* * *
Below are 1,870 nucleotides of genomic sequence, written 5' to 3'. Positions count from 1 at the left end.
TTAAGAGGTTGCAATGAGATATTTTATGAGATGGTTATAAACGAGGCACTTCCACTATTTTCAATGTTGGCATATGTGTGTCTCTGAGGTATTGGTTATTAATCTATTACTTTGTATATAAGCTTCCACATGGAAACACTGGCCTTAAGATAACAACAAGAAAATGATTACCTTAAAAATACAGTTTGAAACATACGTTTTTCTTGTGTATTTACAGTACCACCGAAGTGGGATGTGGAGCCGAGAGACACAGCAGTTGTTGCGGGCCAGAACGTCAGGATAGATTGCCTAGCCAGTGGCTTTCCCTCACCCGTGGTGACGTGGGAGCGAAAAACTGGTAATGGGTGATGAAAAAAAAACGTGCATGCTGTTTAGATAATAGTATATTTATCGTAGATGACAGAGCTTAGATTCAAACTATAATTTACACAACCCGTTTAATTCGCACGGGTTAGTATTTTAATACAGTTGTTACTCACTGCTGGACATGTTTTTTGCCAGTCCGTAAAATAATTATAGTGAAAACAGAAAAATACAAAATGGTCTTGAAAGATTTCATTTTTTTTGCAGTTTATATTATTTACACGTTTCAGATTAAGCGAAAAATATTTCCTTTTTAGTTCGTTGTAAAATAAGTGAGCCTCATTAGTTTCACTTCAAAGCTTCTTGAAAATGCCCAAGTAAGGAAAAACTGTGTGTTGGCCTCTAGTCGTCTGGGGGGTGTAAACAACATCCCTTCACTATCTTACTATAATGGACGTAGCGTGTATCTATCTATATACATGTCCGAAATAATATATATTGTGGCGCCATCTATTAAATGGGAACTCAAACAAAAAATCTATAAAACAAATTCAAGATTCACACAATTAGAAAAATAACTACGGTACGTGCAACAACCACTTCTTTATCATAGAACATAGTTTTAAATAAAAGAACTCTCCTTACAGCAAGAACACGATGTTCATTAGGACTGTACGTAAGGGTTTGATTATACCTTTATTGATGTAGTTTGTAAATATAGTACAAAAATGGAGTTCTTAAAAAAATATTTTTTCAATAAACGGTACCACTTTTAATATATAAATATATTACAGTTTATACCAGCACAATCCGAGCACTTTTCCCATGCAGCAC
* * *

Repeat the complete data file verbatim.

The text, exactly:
Below are 1,870 nucleotides of genomic sequence, written 5' to 3'. Positions count from 1 at the left end.
TTAAGAGGTTGCAATGAGATATTTTATGAGATGGTTATAAACGAGGCACTTCCACTATTTTCAATGTTGGCATATGTGTGTCTCTGAGGTATTGGTTATTAATCTATTACTTTGTATATAAGCTTCCACATGGAAACACTGGCCTTAAGATAACAACAAGAAAATGATTACCTTAAAAATACAGTTTGAAACATACGTTTTTCTTGTGTATTTACAGTACCACCGAAGTGGGATGTGGAGCCGAGAGACACAGCAGTTGTTGCGGGCCAGAACGTCAGGATAGATTGCCTAGCCAGTGGCTTTCCCTCACCCGTGGTGACGTGGGAGCGAAAAACTGGTAATGGGTGATGAAAAAAAAACGTGCATGCTGTTTAGATAATAGTATATTTATCGTAGATGACAGAGCTTAGATTCAAACTATAATTTACACAACCCGTTTAATTCGCACGGGTTAGTATTTTAATACAGTTGTTACTCACTGCTGGACATGTTTTTTGCCAGTCCGTAAAATAATTATAGTGAAAACAGAAAAATACAAAATGGTCTTGAAAGATTTCATTTTTTTTGCAGTTTATATTATTTACACGTTTCAGATTAAGCGAAAAATATTTCCTTTTTAGTTCGTTGTAAAATAAGTGAGCCTCATTAGTTTCACTTCAAAGCTTCTTGAAAATGCCCAAGTAAGGAAAAACTGTGTGTTGGCCTCTAGTCGTCTGGGGGGTGTAAACAACATCCCTTCACTATCTTACTATAATGGACGTAGCGTGTATCTATCTATATACATGTCCGAAATAATATATATTGTGGCGCCATCTATTAAATGGGAACTCAAACAAAAAATCTATAAAACAAATTCAAGATTCACACAATTAGAAAAATAACTACGGTACGTGCAACAACCACTTCTTTATCATAGAACATAGTTTTAAATAAAAGAACTCTCCTTACAGCAAGAACACGATGTTCATTAGGACTGTACGTAAGGGTTTGATTATACCTTTATTGATGTAGTTTGTAAATATAGTACAAAAATGGAGTTCTTAAAAAAATATTTTTTCAATAAACGGTACCACTTTTAATATATAAATATATTACAGTTTATACCAGCACAATCCGAGCACTTTTCCCATGCAGCAC